While the actual act of getting a divorce does not affect a party's credit score, there are residual effects that can greatly impact credit scores. When a couple gets divorced, their liabilities are allocated. It is important to remember that your payment history and level of debt are the two biggest factors that will affect your credit score. Maintaining a good on-time payment history and minimizing your debt both during and after the divorce are essential aspects of keeping your credit score in good standing. In this blog, we explain the different ways that divorce can impact your credit score.
What Happens to Joint Debt During a Divorce?
When a couple gets divorced, their liabilities are allocated. This means that one person might take over one credit card, while the other spouse takes over another one. While one person may become responsible for the payments of a joint credit card, the original credit card agreement may remain in both parties' names. If this occurs, and there is non-payment, it will likely affect both parties' credit scores, despite who is responsible for the payments pursuant to the Judgment of Divorce. In addition to allocating your different accounts, the expenses accumulated from your legal expenses can also have a significant effect on your credit rating.
Similarly, if both parties names are listed on a mortgage, but one party is keeping the house and becomes responsible for the mortgage, it is imperative that they actually make the mortgage payments and refinance the property to remove the other person's name. If they do not, despite the Judgment of Divorce, both parties' credit ratings will be affected.
Additionally, if a party is ordered to pay child support and spousal support, and does not, then the recipient may request to the Court that a judgment be entered against the payor. If a judgment is entered, then it will likely be reported to the payor's credit report. It is imperative that all payments required to be made in the Judgment of Divorce actually be made, as failure to do so can have long-lasting effects on not only the payor but both parties.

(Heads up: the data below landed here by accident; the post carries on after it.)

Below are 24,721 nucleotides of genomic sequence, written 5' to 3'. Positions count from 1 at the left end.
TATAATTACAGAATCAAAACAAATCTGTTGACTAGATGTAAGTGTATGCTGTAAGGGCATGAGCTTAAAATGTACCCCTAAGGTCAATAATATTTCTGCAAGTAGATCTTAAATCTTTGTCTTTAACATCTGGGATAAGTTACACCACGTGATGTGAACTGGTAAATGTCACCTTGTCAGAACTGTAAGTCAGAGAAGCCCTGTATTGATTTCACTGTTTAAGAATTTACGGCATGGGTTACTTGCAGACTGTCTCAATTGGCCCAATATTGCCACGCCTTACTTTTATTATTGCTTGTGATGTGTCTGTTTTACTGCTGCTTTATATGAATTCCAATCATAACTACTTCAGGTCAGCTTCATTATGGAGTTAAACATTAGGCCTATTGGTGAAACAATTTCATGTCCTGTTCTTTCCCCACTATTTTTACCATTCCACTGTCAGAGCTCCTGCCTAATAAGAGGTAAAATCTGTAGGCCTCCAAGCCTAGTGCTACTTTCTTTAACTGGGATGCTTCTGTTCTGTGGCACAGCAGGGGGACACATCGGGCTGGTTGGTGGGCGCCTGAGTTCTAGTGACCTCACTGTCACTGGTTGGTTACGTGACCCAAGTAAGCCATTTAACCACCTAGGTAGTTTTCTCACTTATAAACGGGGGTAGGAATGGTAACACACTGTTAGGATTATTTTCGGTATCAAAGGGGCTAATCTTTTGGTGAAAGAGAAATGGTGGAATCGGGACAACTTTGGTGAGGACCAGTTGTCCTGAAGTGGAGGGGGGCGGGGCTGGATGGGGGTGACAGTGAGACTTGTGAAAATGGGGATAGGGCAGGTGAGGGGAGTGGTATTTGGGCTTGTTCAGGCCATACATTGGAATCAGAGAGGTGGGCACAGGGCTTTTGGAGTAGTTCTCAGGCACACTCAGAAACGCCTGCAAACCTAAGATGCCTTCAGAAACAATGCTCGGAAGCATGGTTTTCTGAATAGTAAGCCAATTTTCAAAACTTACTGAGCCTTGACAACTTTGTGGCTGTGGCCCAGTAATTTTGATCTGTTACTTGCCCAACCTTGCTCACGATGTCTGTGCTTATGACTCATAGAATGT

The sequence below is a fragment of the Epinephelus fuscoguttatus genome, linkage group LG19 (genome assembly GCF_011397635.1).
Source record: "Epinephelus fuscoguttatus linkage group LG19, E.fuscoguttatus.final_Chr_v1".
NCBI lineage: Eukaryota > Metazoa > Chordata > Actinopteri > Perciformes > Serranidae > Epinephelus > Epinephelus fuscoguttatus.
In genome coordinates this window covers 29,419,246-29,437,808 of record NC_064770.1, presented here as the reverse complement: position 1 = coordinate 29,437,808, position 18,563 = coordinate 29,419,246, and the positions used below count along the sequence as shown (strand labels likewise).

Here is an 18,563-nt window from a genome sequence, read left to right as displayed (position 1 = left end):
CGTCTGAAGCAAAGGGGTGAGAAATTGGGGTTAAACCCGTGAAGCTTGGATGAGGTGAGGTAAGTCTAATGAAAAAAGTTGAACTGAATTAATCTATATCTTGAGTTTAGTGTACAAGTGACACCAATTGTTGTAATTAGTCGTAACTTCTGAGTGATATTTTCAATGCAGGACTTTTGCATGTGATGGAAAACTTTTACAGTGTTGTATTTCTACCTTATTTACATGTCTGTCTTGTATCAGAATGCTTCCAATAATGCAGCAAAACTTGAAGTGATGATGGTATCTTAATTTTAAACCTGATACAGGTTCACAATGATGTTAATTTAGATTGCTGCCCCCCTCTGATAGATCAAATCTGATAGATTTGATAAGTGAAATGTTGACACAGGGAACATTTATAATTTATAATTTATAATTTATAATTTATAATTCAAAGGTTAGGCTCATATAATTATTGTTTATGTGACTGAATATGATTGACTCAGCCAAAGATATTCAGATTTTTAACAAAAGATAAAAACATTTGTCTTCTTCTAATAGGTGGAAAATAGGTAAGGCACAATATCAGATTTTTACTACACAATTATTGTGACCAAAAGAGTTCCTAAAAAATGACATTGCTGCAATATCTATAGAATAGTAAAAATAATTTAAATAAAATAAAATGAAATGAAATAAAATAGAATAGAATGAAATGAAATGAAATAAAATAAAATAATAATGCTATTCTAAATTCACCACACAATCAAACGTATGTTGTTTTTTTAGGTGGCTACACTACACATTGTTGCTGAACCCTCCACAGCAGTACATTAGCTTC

How To Protect Your Finances
You will need to sever your financial ties to your spouse once you realize you will be getting divorced. You should review your credit report and recent billing statements to make a list of all the accounts that are jointly held between you and your spouse. Make sure you close your joint accounts in writing and by phone, also ask the creditor not to re-open your joint accounts. You will also need to remove your spouse from the list of authorized users on your accounts to ensure that they don’t run up a negative balance.
Don’t trust your spouse to continue to make payments on accounts that are in your name. In fact, if these bills don’t get paid and they’re in your name, your credit will end up suffering. Remember, whoever’s name is on the account will have to deal with the subsequent credit issues. To get the debt organized into each spouse’s name, you might need to refinance loans and transfer credit card balances to another credit account. If you and your spouse can’t reach an agreement on organizing each other’s debt, you should consult with an attorney to help mediate your dispute.
While you are negotiating an agreement with your spouse, keep up with at least the minimum payments on the accounts that will affect your credit score. If your spouse is responsible for making payments on accounts in your name, make sure to keep track of the due dates and check for payment as the due date approaches. You can also ask the judge for repayment from your spouse if you are making payments your spouse is responsible for.